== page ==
A's: Prior to their signing of Ben Sheets, it was clear that the A's had money to spend, possibly because they were in danger of being questioned by the Players Association regarding their use of revenue-sharing money, ā la the Marlins. Even after signing Sheets, the A's were rumored to be discussing a reunion with Damon, who spent 2001 as the starting center fielder on their wild card-winning squad. Exactly how he'd fit into the picture is unclear. The A's have DH-types Jack Cust (projected .234/.372/.459/.285 EqA) and Jake Fox (.248/.316/.450/.258 EqA) already on hand and, back in December, they signed Coco Crisp (.263/.342/.404/.260 EqA) to a one-year, $5.25-million deal to be their center fielder, thus pushing Rajai Davis (.281/.349/.404/.267 EqA, coming off a nice little breakout season) over to left. General manager Billy Beane has indicated that infield depth is his priority, and he's not optimistic he can fit Damon into his current plans, though he hasn't ruled it out entirely.

Mariners: Between the free-agent signing of Chone Figgins and the trades for Bradley and Cliff Lee, the Mariners have probably done more to improve their 2010 chances than any team. Last year's left field situation was a veritable Vortex of Suck, with Wladimir Balentien, Endy Chavez, Michael Saunders et al hitting a combined .219/.276/.333, the worst showing at any outfield position in the majors in terms of REqA (Raw Equivalent Average). Bradley figures to see the bulk of his time at DH since, as Joe Sheehan famously remarked, "Bradley can only do any two of these three things at once: hit, play the field, stay healthy." PECOTA is quite optimistic about a rebound, marking him down for a .277/.393/.463/.295 EqA. It's less optimistic about the idea of handing left field over to the 23-year-old Saunders, the team's second-best prospect, projecting a .249/.320/395/.247 EqA. Damon would obviously represent a significant upgrade, and while there's been relatively little noise about this possibility, GM Jack Zduriencik is one of the sharper tools in the shed.

Giants: Elsewhere in that shed, Brian Sabean continues to pound screws into bricks with a garden rake. Given an offense that finished last in the majors with a .244 EqA, Sabean has thrown about $35 million in 2010-2011 commitments at DeRosa, Aubrey Huff, Freddy Sanchez, Bengie Molina, and Juan Uribe, none of whom are strong steps in the direction of boosting that. Huff and Molina were below .260 last year, Uribe's at .242 for his career, and both DeRosa and Sanchez are coming off injuries that led to unproductive post-trade stints; the latter isn't even likely to be available for opening day, given his recent shoulder surgery. Projected for a .267/.346/.428/.269 EqA performance, DeRosa's production appears to be light for a corner outfielder. He'd make far more sense at second or third base, with a concomitant shift of Pablo Sandoval to first base to do away with Huff's similarly sub-par production (.274/.340/.436/.268 EqA) and dodgy defense. Sabean ruled out Damon last month, and while it happened at the same media session in which he dismissed a return engagement from Molina, it's clear that Damon is just too fancy for the GM's taste.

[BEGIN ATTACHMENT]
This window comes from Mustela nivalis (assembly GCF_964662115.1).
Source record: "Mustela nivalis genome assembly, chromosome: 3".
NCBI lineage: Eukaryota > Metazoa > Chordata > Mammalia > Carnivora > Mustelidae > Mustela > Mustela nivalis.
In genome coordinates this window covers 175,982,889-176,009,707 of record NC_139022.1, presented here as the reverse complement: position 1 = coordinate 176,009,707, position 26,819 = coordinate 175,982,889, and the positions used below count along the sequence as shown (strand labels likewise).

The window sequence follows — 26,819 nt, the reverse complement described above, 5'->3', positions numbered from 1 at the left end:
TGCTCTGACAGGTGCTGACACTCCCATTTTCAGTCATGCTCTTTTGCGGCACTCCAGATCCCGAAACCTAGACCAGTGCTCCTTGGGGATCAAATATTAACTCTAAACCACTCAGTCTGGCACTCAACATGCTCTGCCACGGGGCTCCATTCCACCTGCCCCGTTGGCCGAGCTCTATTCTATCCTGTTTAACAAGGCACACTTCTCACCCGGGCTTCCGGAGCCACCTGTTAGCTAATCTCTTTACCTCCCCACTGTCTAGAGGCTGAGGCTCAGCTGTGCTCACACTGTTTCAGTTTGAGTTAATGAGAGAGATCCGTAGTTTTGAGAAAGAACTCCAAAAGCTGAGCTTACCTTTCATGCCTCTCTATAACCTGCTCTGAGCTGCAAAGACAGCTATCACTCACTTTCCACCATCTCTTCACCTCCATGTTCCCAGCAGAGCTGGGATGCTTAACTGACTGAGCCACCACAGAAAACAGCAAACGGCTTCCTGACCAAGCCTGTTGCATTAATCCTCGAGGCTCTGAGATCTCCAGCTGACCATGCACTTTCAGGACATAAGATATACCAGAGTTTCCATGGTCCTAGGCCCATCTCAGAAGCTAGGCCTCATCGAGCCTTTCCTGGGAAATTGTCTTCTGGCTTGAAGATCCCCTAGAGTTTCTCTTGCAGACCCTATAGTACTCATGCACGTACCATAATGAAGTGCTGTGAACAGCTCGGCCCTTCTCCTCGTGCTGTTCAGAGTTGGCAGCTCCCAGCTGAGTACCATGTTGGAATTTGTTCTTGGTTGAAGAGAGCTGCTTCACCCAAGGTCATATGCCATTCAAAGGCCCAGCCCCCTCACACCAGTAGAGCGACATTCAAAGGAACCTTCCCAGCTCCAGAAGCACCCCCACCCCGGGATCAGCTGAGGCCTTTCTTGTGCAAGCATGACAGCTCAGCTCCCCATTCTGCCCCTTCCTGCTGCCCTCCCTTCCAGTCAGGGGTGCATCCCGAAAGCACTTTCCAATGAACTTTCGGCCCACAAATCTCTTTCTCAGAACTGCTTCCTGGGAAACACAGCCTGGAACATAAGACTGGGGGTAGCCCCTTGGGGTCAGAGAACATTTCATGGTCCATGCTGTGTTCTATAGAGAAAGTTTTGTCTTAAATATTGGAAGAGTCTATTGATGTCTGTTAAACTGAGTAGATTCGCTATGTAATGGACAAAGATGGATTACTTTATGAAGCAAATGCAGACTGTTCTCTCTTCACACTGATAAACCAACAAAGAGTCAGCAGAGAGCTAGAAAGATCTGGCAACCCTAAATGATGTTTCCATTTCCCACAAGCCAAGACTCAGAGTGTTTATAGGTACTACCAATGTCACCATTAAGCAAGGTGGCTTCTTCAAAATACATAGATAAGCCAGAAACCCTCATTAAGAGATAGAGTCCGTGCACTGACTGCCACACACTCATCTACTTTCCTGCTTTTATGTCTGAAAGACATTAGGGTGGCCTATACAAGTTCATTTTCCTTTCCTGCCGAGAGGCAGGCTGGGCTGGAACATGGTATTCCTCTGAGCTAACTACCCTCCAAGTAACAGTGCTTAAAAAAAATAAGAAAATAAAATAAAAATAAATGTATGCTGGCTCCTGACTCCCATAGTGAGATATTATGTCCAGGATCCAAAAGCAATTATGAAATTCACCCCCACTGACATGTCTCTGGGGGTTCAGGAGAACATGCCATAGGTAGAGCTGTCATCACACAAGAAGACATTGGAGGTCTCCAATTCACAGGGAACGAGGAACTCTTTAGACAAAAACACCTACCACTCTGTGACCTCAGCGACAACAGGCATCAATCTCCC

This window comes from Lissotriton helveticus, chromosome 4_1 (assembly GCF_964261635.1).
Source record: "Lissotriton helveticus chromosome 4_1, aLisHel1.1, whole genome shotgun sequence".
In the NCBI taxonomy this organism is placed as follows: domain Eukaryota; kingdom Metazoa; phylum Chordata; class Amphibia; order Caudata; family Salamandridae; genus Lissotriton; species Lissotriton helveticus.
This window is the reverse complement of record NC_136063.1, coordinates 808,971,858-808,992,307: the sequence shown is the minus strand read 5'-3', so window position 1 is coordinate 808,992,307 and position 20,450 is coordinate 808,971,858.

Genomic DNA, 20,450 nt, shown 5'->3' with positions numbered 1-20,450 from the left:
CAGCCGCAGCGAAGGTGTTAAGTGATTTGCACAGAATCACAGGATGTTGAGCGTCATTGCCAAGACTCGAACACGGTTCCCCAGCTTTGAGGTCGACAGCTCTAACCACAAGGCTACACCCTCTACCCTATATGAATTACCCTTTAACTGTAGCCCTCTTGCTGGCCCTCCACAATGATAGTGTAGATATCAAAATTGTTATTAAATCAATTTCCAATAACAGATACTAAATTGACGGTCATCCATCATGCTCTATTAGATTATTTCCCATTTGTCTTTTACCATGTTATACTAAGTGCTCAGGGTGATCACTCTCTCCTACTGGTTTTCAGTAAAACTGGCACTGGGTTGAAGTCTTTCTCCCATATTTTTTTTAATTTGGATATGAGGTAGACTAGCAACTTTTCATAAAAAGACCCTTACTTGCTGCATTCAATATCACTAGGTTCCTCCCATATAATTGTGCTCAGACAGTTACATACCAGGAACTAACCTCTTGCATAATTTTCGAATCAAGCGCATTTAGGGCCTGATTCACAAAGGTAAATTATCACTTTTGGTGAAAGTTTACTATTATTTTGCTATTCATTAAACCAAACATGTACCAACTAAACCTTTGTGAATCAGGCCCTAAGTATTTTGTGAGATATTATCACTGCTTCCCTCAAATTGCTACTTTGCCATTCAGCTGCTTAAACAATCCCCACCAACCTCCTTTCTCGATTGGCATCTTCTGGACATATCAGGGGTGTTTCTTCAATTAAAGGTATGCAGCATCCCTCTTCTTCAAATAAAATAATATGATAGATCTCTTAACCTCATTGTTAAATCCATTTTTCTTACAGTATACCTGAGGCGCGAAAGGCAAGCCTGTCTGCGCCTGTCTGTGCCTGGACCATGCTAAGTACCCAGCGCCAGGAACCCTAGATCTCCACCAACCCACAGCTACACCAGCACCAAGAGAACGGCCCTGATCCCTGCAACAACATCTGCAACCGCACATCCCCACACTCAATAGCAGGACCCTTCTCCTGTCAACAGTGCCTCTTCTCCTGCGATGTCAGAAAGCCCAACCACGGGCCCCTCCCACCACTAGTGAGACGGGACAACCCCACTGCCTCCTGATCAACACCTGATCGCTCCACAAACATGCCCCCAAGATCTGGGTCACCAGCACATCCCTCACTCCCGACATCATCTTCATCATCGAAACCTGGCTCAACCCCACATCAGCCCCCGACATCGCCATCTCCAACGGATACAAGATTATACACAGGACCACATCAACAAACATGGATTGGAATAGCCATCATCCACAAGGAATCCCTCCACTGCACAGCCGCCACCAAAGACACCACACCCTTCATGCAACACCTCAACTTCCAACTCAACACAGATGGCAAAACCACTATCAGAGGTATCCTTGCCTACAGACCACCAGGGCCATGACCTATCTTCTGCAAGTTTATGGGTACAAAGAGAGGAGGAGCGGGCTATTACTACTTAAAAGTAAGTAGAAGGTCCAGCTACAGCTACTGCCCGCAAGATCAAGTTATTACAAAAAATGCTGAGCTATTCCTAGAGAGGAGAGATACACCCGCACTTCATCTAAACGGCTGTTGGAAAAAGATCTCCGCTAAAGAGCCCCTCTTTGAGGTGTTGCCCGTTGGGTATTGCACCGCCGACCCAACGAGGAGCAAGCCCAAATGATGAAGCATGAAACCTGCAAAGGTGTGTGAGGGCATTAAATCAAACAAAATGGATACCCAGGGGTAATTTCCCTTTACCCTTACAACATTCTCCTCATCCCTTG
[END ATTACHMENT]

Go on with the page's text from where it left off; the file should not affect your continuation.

Braves: Left fielder Garret Anderson's dying bat made him a Replacement-Level Killer, but he's departed as a free agent. Right now, the Braves' current outfield alignment appears to feature a platoon between Cabrera (.270/.343/.404/.269 EqA) and Matt Diaz (.285/.344/.425/.275 EqA) in left, Nate McLouth in center, and Jason Heyward, considered by many to be the game's top position prospect, in right. As the Yankees have moved away from Damon, there's been a lot of heat about the possibility of the Braves snagging him, but their interest appears to be on the wane due to concerns about his defense and price tag.

Tigers: Detroit's DHs hit just .245/.325/.379, bad enough to qualify for the Replacement-Level Killers. Marcus Thames and Huff, who combined for about half the team's plate appearances in that role, are gone via free agency. The team's current plans appear to involve Ryan Raburn (.262/.341/.458/.269 EqA) and Carlos Guillen (.273/.356/.423/.266 EqA) in the mix for at-bats in left field, with the latter also vying with Magglio Ordoņez (a surprisingly robust .303/.370/.468/.283 EqA; I'll take the under, thanks) for at-bats at DH. While those projections aren't awful, the team doesn't have an obvious leadoff hitter unless they push either Austin Jackson or Scott Sizemore, a pair of rookies with nary a big-league at-bat between them, into the role; Damon's experience as a top-of-the-lineup force would obviously help. Alas, the Tigers have major payroll issues, which include $44 million of guaranteed money for Guillen and Ordoņez over the next two years, and more if the latter's vesting option kicks in.

All of these teams appear to be contenders according to our first-blush PECOTA projections, and all could probably use Damon to upgrade their chances at the postseason. Yet all have obstacles in their paths to signing Damon due to positional logjams, significant guaranteed salary commitments, or more generalized payroll concerns. Of these half-dozen teams, the Mariners and Braves seem to have the most flexibility, in that adding Damon wouldn't put an established full-time player out of a job. If I had to put my nickel down, it would be on either of those two, with a slight edge for Seattle due to the ability to DH him occasionally. But their interest in him is no given, and I suspect whoever lands him will have to surprise us with another move in order to do so.

Jay Jaffe is an author of Baseball Prospectus. 
Click here to see Jay's other articles. You can contact Jay by clicking here

26 comments have been left for this article. (Click to hide comments)

BP Comment Quick Links

ScottyB

Wow! Figgins, Ichiro, Damon (in some order) at the top of a lineup would be really fun to watch.

Jan 29, 2010 10:05 AM
rating: 2
 
russadams

"Elsewhere in that shed, Brian Sabean continues to pound screws into bricks with a garden rake."

I shouldn't have read this article at work. People are wondering why I just fell out of my chair.

Jan 29, 2010 10:21 AM
rating: 11
 
Greg Ioannou

People here at my office were looking at me, too, though I managed to stay in my chair. What a great line!

Jan 29, 2010 10:46 AM
rating: 0
 
Worthing

This is the funniest line to appear at BP in years, and there have been many to choose from.

Jan 29, 2010 12:26 PM
rating: 0
 
clachan

I think "pounding screws into garden rakes with a brick" would have been funny enough. I'm glad I didn't read this at work - I would have been totally busted